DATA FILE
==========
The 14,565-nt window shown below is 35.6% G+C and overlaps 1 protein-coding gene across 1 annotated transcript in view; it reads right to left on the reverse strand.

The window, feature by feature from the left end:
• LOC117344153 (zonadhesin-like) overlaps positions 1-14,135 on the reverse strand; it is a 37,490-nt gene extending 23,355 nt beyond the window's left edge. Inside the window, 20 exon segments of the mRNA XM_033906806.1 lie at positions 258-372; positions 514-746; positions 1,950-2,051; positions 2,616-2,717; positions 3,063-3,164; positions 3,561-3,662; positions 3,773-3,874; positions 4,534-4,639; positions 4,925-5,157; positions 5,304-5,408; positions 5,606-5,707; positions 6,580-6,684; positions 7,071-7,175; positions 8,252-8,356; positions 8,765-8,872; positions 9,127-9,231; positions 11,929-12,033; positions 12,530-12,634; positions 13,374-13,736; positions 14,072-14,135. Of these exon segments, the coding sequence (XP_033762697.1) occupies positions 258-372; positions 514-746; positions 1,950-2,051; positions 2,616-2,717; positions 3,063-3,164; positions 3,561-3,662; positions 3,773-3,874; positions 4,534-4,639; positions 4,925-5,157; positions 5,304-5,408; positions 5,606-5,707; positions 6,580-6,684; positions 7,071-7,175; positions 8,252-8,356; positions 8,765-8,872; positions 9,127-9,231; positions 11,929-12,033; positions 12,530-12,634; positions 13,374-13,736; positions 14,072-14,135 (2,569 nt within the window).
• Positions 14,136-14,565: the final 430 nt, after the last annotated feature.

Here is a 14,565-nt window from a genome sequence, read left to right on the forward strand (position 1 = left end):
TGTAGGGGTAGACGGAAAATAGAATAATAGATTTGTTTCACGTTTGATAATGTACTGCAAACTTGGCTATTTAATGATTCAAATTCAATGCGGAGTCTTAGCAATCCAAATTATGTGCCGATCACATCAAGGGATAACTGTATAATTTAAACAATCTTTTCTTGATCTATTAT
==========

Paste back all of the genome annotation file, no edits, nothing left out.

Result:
The 14,565-nt window shown below is 35.6% G+C and overlaps 1 protein-coding gene across 1 annotated transcript in view; it reads right to left on the reverse strand.

The window, feature by feature from the left end:
• LOC117344153 (zonadhesin-like) overlaps positions 1-14,135 on the reverse strand; it is a 37,490-nt gene extending 23,355 nt beyond the window's left edge. Inside the window, 20 exon segments of the mRNA XM_033906806.1 lie at positions 258-372; positions 514-746; positions 1,950-2,051; positions 2,616-2,717; positions 3,063-3,164; positions 3,561-3,662; positions 3,773-3,874; positions 4,534-4,639; positions 4,925-5,157; positions 5,304-5,408; positions 5,606-5,707; positions 6,580-6,684; positions 7,071-7,175; positions 8,252-8,356; positions 8,765-8,872; positions 9,127-9,231; positions 11,929-12,033; positions 12,530-12,634; positions 13,374-13,736; positions 14,072-14,135. Of these exon segments, the coding sequence (XP_033762697.1) occupies positions 258-372; positions 514-746; positions 1,950-2,051; positions 2,616-2,717; positions 3,063-3,164; positions 3,561-3,662; positions 3,773-3,874; positions 4,534-4,639; positions 4,925-5,157; positions 5,304-5,408; positions 5,606-5,707; positions 6,580-6,684; positions 7,071-7,175; positions 8,252-8,356; positions 8,765-8,872; positions 9,127-9,231; positions 11,929-12,033; positions 12,530-12,634; positions 13,374-13,736; positions 14,072-14,135 (2,569 nt within the window).
• Positions 14,136-14,565: the final 430 nt, after the last annotated feature.

Here is a 14,565-nt window from a genome sequence, read left to right on the forward strand (position 1 = left end):
TGTAGGGGTAGACGGAAAATAGAATAATAGATTTGTTTCACGTTTGATAATGTACTGCAAACTTGGCTATTTAATGATTCAAATTCAATGCGGAGTCTTAGCAATCCAAATTATGTGCCGATCACATCAAGGGATAACTGTATAATTTAAACAATCTTTTCTTGATCTATTAT